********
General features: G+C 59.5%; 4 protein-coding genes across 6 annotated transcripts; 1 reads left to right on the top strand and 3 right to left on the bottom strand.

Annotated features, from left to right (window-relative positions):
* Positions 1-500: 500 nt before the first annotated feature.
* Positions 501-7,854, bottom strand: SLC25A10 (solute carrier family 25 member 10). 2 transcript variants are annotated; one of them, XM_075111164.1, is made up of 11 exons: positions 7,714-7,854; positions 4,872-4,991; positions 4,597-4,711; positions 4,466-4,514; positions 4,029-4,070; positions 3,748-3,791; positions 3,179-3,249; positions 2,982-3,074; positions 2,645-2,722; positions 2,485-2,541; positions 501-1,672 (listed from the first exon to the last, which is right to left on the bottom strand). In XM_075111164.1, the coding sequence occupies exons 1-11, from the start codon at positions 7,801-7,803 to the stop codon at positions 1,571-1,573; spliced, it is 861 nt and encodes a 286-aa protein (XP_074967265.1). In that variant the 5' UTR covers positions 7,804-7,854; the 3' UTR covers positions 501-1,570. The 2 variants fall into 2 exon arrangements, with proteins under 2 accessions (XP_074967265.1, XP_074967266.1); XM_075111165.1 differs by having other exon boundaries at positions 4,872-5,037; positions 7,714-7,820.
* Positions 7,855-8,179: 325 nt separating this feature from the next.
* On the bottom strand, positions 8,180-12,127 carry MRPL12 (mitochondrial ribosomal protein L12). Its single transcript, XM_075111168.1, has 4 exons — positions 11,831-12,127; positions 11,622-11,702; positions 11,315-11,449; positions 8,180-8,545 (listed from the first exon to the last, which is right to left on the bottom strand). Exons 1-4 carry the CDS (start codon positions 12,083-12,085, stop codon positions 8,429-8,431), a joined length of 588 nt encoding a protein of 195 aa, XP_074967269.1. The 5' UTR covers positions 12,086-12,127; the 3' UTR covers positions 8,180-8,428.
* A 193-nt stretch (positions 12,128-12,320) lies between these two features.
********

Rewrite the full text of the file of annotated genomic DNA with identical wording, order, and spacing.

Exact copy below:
General features: G+C 59.5%; 4 protein-coding genes across 6 annotated transcripts; 1 reads left to right on the top strand and 3 right to left on the bottom strand.

Annotated features, from left to right (window-relative positions):
* Positions 1-500: 500 nt before the first annotated feature.
* Positions 501-7,854, bottom strand: SLC25A10 (solute carrier family 25 member 10). 2 transcript variants are annotated; one of them, XM_075111164.1, is made up of 11 exons: positions 7,714-7,854; positions 4,872-4,991; positions 4,597-4,711; positions 4,466-4,514; positions 4,029-4,070; positions 3,748-3,791; positions 3,179-3,249; positions 2,982-3,074; positions 2,645-2,722; positions 2,485-2,541; positions 501-1,672 (listed from the first exon to the last, which is right to left on the bottom strand). In XM_075111164.1, the coding sequence occupies exons 1-11, from the start codon at positions 7,801-7,803 to the stop codon at positions 1,571-1,573; spliced, it is 861 nt and encodes a 286-aa protein (XP_074967265.1). In that variant the 5' UTR covers positions 7,804-7,854; the 3' UTR covers positions 501-1,570. The 2 variants fall into 2 exon arrangements, with proteins under 2 accessions (XP_074967265.1, XP_074967266.1); XM_075111165.1 differs by having other exon boundaries at positions 4,872-5,037; positions 7,714-7,820.
* Positions 7,855-8,179: 325 nt separating this feature from the next.
* On the bottom strand, positions 8,180-12,127 carry MRPL12 (mitochondrial ribosomal protein L12). Its single transcript, XM_075111168.1, has 4 exons — positions 11,831-12,127; positions 11,622-11,702; positions 11,315-11,449; positions 8,180-8,545 (listed from the first exon to the last, which is right to left on the bottom strand). Exons 1-4 carry the CDS (start codon positions 12,083-12,085, stop codon positions 8,429-8,431), a joined length of 588 nt encoding a protein of 195 aa, XP_074967269.1. The 5' UTR covers positions 12,086-12,127; the 3' UTR covers positions 8,180-8,428.
* A 193-nt stretch (positions 12,128-12,320) lies between these two features.